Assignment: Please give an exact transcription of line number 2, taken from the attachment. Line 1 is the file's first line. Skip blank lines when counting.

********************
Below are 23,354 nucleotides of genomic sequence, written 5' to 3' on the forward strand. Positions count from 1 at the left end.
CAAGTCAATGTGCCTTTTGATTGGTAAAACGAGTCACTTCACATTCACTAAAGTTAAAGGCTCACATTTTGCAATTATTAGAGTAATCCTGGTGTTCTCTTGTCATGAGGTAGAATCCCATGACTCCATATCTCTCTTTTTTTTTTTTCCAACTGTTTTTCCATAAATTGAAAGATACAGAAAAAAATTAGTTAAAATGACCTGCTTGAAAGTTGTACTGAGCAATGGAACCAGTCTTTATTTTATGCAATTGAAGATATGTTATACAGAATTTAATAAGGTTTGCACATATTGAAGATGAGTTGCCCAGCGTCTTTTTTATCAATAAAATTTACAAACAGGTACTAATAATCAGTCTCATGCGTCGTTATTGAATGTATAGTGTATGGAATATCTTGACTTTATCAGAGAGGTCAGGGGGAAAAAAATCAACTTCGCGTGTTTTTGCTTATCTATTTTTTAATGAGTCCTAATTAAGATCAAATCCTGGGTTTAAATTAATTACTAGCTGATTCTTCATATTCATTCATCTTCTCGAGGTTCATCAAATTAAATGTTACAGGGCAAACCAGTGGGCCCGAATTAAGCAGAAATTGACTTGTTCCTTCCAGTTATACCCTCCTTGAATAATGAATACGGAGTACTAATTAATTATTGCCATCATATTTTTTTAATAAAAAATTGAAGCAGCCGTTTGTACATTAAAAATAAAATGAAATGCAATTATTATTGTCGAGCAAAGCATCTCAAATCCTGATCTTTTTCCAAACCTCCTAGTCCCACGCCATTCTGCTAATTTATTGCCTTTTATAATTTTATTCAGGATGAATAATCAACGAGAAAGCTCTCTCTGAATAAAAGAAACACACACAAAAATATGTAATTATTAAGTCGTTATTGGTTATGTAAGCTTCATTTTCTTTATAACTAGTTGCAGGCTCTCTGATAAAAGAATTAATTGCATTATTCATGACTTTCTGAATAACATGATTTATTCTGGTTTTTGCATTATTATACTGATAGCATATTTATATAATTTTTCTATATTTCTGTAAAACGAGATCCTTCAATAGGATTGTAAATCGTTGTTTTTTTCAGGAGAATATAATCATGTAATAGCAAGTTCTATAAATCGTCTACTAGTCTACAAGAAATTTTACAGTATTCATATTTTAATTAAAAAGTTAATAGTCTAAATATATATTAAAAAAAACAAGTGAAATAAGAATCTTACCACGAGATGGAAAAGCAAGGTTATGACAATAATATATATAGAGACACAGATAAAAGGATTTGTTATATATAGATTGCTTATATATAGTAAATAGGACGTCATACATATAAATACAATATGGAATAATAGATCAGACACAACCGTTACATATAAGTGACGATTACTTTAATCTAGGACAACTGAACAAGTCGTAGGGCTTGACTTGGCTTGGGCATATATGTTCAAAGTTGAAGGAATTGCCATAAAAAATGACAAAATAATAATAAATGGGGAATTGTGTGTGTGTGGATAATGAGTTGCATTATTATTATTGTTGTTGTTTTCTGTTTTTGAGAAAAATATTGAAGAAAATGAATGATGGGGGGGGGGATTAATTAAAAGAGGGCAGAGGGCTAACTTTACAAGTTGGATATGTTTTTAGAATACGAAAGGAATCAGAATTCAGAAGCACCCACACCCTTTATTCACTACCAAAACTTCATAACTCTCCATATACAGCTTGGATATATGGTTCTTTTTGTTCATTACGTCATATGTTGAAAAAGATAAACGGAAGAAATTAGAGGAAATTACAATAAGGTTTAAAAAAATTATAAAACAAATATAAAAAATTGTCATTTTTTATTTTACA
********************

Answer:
CAAGTCAATGTGCCTTTTGATTGGTAAAACGAGTCACTTCACATTCACTAAAGTTAAAGGCTCACATTTTGCAATTATTAGAGTAATCCTGGTGTTCTCTTGTCATGAGGTAGAATCCCATGACTCCATATCTCTCTTTTTTTTTTTTCCAACTGTTTTTCCATAAATTGAAAGATACAGAAAAAAATTAGTTAAAATGACCTGCTTGAAAGTTGTACTGAGCAATGGAACCAGTCTTTATTTTATGCAATTGAAGATATGTTATACAGAATTTAATAAGGTTTGCACATATTGAAGATGAGTTGCCCAGCGTCTTTTTTATCAATAAAATTTACAAACAGGTACTAATAATCAGTCTCATGCGTCGTTATTGAATGTATAGTGTATGGAATATCTTGACTTTATCAGAGAGGTCAGGGGGAAAAAAATCAACTTCGCGTGTTTTTGCTTATCTATTTTTTAATGAGTCCTAATTAAGATCAAATCCTGGGTTTAAATTAATTACTAGCTGATTCTTCATATTCATTCATCTTCTCGAGGTTCATCAAATTAAATGTTACAGGGCAAACCAGTGGGCCCGAATTAAGCAGAAATTGACTTGTTCCTTCCAGTTATACCCTCCTTGAATAATGAATACGGAGTACTAATTAATTATTGCCATCATATTTTTTTAATAAAAAATTGAAGCAGCCGTTTGTACATTAAAAATAAAATGAAATGCAATTATTATTGTCGAGCAAAGCATCTCAAATCCTGATCTTTTTCCAAACCTCCTAGTCCCACGCCATTCTGCTAATTTATTGCCTTTTATAATTTTATTCAGGATGAATAATCAACGAGAAAGCTCTCTCTGAATAAAAGAAACACACACAAAAATATGTAATTATTAAGTCGTTATTGGTTATGTAAGCTTCATTTTCTTTATAACTAGTTGCAGGCTCTCTGATAAAAGAATTAATTGCATTATTCATGACTTTCTGAATAACATGATTTATTCTGGTTTTTGCATTATTATACTGATAGCATATTTATATAATTTTTCTATATTTCTGTAAAACGAGATCCTTCAATAGGATTGTAAATCGTTGTTTTTTTCAGGAGAATATAATCATGTAATAGCAAGTTCTATAAATCGTCTACTAGTCTACAAGAAATTTTACAGTATTCATATTTTAATTAAAAAGTTAATAGTCTAAATATATATTAAAAAAAACAAGTGAAATAAGAATCTTACCACGAGATGGAAAAGCAAGGTTATGACAATAATATATATAGAGACACAGATAAAAGGATTTGTTATATATAGATTGCTTATATATAGTAAATAGGACGTCATACATATAAATACAATATGGAATAATAGATCAGACACAACCGTTACATATAAGTGACGATTACTTTAATCTAGGACAACTGAACAAGTCGTAGGGCTTGACTTGGCTTGGGCATATATGTTCAAAGTTGAAGGAATTGCCATAAAAAATGACAAAATAATAATAAATGGGGAATTGTGTGTGTGTGGATAATGAGTTGCATTATTATTATTGTTGTTGTTTTCTGTTTTTGAGAAAAATATTGAAGAAAATGAATGATGGGGGGGGGGATTAATTAAAAGAGGGCAGAGGGCTAACTTTACAAGTTGGATATGTTTTTAGAATACGAAAGGAATCAGAATTCAGAAGCACCCACACCCTTTATTCACTACCAAAACTTCATAACTCTCCATATACAGCTTGGATATATGGTTCTTTTTGTTCATTACGTCATATGTTGAAAAAGATAAACGGAAGAAATTAGAGGAAATTACAATAAGGTTTAAAAAAATTATAAAACAAATATAAAAAATTGTCATTTTTTATTTTACA